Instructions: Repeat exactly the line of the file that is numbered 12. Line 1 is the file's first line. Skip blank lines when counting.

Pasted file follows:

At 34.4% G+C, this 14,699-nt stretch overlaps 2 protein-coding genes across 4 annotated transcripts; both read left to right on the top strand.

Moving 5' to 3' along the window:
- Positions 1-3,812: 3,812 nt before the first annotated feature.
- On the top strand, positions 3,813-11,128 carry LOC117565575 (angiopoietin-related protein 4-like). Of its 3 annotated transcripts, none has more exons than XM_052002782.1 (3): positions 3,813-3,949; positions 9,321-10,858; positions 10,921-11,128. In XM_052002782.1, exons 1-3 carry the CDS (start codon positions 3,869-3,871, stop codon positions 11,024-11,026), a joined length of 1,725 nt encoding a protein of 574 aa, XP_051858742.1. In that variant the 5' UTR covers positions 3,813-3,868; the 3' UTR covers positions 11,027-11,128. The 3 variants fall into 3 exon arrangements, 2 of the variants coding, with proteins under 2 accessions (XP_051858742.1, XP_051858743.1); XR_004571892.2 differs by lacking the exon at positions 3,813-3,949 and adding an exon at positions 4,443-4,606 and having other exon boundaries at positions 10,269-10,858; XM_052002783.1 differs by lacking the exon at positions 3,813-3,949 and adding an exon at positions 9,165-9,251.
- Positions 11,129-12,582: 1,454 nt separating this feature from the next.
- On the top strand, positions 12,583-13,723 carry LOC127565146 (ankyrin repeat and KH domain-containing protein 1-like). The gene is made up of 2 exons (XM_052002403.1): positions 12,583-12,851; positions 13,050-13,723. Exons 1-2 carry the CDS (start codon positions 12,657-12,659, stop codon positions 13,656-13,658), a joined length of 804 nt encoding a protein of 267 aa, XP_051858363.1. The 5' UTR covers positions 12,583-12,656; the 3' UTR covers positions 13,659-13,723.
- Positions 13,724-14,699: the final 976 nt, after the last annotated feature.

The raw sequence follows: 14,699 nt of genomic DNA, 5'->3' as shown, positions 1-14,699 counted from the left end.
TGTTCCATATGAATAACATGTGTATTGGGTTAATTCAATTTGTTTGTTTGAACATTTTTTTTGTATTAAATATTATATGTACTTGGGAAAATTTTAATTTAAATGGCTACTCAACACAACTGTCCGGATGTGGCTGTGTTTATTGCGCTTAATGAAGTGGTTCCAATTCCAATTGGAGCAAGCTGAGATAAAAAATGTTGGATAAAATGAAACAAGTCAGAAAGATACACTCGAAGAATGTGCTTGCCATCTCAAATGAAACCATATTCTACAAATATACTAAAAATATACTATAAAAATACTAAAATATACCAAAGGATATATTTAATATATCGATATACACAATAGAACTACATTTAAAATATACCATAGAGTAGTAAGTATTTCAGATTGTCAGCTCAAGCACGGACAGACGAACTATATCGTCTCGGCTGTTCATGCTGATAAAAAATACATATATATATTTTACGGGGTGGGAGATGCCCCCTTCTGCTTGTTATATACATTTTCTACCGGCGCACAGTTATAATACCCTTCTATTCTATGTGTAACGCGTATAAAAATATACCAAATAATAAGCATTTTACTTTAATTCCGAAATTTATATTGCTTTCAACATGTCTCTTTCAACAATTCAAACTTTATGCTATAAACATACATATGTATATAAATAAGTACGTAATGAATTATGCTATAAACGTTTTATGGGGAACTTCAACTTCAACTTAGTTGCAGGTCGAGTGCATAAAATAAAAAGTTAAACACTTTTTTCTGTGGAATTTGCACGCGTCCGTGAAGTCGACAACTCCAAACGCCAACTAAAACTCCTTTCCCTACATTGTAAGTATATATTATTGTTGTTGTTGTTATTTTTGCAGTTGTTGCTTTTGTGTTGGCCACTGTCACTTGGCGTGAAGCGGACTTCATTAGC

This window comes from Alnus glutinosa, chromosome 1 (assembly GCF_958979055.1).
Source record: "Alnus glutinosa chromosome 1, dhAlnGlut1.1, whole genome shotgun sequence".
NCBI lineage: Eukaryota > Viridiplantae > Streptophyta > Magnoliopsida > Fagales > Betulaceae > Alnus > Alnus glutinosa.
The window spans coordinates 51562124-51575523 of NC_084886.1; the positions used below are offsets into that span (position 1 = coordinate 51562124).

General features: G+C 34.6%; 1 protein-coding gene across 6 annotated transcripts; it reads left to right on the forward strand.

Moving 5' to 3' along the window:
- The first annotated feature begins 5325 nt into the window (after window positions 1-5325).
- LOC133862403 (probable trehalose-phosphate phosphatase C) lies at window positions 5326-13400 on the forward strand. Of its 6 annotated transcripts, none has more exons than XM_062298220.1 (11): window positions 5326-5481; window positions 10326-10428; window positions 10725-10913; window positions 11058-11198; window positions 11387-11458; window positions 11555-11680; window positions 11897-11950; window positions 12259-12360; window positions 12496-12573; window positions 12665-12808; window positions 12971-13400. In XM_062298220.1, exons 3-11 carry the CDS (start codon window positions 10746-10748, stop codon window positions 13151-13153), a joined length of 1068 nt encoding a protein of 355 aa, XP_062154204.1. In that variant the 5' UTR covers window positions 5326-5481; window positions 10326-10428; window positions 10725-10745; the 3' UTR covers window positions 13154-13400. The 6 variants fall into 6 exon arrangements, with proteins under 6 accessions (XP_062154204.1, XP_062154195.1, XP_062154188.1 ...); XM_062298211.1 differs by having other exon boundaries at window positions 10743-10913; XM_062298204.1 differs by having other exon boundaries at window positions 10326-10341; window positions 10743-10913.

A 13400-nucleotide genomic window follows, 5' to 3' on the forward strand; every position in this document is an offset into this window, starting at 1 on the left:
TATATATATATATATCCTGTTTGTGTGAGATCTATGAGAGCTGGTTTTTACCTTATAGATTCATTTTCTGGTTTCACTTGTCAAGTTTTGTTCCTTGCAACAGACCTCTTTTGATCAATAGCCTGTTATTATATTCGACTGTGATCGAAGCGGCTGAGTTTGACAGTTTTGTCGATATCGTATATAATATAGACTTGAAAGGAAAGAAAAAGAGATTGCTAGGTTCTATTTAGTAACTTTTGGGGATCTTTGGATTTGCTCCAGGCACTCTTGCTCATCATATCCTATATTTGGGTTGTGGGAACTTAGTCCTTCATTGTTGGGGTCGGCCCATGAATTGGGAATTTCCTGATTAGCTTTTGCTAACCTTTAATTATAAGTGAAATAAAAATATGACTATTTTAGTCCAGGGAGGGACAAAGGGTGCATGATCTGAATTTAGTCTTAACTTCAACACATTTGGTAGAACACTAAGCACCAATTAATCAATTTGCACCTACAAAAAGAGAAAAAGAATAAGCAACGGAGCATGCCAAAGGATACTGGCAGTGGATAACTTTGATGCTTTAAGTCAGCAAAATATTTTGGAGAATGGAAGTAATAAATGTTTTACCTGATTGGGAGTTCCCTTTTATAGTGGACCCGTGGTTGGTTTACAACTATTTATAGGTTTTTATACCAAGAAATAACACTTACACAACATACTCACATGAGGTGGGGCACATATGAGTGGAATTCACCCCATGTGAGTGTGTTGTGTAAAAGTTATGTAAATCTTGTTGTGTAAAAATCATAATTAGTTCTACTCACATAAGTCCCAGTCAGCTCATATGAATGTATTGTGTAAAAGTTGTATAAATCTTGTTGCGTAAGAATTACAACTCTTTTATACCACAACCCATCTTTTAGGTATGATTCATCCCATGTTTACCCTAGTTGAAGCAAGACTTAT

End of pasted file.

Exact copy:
NCBI lineage: Eukaryota > Viridiplantae > Streptophyta > Magnoliopsida > Fagales > Betulaceae > Alnus > Alnus glutinosa.